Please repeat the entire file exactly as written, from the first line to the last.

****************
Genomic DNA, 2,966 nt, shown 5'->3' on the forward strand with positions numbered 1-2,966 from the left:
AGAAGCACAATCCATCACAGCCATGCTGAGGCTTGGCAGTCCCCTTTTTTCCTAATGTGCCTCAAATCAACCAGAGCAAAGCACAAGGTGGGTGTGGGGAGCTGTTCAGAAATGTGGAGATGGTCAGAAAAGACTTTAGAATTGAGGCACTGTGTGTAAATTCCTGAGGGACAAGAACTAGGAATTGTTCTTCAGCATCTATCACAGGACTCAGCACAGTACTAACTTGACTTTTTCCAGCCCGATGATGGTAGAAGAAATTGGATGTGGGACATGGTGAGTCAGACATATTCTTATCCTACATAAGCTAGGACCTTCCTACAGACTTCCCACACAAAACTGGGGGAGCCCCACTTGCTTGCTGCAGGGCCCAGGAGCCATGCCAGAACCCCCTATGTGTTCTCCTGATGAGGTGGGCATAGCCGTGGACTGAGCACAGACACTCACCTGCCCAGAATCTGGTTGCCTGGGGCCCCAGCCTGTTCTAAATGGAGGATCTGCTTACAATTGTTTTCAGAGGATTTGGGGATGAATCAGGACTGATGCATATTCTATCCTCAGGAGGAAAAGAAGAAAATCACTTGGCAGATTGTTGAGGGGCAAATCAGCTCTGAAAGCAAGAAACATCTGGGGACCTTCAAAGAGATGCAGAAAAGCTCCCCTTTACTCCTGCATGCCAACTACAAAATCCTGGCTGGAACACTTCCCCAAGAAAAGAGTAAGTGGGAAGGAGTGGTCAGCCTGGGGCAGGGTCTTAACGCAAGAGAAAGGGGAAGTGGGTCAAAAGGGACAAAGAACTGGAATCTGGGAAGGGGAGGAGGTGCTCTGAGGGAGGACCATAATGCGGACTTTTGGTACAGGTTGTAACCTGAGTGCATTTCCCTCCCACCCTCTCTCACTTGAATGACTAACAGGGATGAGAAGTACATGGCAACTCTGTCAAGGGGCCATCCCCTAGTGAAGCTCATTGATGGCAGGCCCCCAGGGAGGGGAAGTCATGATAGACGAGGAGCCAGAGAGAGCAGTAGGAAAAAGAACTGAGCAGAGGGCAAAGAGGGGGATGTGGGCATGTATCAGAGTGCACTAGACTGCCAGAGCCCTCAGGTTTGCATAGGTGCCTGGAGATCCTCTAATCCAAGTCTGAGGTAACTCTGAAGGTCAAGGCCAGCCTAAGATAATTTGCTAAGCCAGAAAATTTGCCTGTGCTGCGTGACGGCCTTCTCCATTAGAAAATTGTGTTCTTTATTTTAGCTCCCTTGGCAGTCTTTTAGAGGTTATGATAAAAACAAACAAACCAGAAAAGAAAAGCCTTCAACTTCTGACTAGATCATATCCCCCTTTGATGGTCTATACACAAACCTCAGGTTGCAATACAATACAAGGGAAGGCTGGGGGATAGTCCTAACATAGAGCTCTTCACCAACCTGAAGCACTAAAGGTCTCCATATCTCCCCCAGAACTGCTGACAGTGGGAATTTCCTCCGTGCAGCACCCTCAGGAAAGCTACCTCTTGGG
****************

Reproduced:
Genomic DNA, 2,966 nt, shown 5'->3' on the forward strand with positions numbered 1-2,966 from the left:
AGAAGCACAATCCATCACAGCCATGCTGAGGCTTGGCAGTCCCCTTTTTTCCTAATGTGCCTCAAATCAACCAGAGCAAAGCACAAGGTGGGTGTGGGGAGCTGTTCAGAAATGTGGAGATGGTCAGAAAAGACTTTAGAATTGAGGCACTGTGTGTAAATTCCTGAGGGACAAGAACTAGGAATTGTTCTTCAGCATCTATCACAGGACTCAGCACAGTACTAACTTGACTTTTTCCAGCCCGATGATGGTAGAAGAAATTGGATGTGGGACATGGTGAGTCAGACATATTCTTATCCTACATAAGCTAGGACCTTCCTACAGACTTCCCACACAAAACTGGGGGAGCCCCACTTGCTTGCTGCAGGGCCCAGGAGCCATGCCAGAACCCCCTATGTGTTCTCCTGATGAGGTGGGCATAGCCGTGGACTGAGCACAGACACTCACCTGCCCAGAATCTGGTTGCCTGGGGCCCCAGCCTGTTCTAAATGGAGGATCTGCTTACAATTGTTTTCAGAGGATTTGGGGATGAATCAGGACTGATGCATATTCTATCCTCAGGAGGAAAAGAAGAAAATCACTTGGCAGATTGTTGAGGGGCAAATCAGCTCTGAAAGCAAGAAACATCTGGGGACCTTCAAAGAGATGCAGAAAAGCTCCCCTTTACTCCTGCATGCCAACTACAAAATCCTGGCTGGAACACTTCCCCAAGAAAAGAGTAAGTGGGAAGGAGTGGTCAGCCTGGGGCAGGGTCTTAACGCAAGAGAAAGGGGAAGTGGGTCAAAAGGGACAAAGAACTGGAATCTGGGAAGGGGAGGAGGTGCTCTGAGGGAGGACCATAATGCGGACTTTTGGTACAGGTTGTAACCTGAGTGCATTTCCCTCCCACCCTCTCTCACTTGAATGACTAACAGGGATGAGAAGTACATGGCAACTCTGTCAAGGGGCCATCCCCTAGTGAAGCTCATTGATGGCAGGCCCCCAGGGAGGGGAAGTCATGATAGACGAGGAGCCAGAGAGAGCAGTAGGAAAAAGAACTGAGCAGAGGGCAAAGAGGGGGATGTGGGCATGTATCAGAGTGCACTAGACTGCCAGAGCCCTCAGGTTTGCATAGGTGCCTGGAGATCCTCTAATCCAAGTCTGAGGTAACTCTGAAGGTCAAGGCCAGCCTAAGATAATTTGCTAAGCCAGAAAATTTGCCTGTGCTGCGTGACGGCCTTCTCCATTAGAAAATTGTGTTCTTTATTTTAGCTCCCTTGGCAGTCTTTTAGAGGTTATGATAAAAACAAACAAACCAGAAAAGAAAAGCCTTCAACTTCTGACTAGATCATATCCCCCTTTGATGGTCTATACACAAACCTCAGGTTGCAATACAATACAAGGGAAGGCTGGGGGATAGTCCTAACATAGAGCTCTTCACCAACCTGAAGCACTAAAGGTCTCCATATCTCCCCCAGAACTGCTGACAGTGGGAATTTCCTCCGTGCAGCACCCTCAGGAAAGCTACCTCTTGGG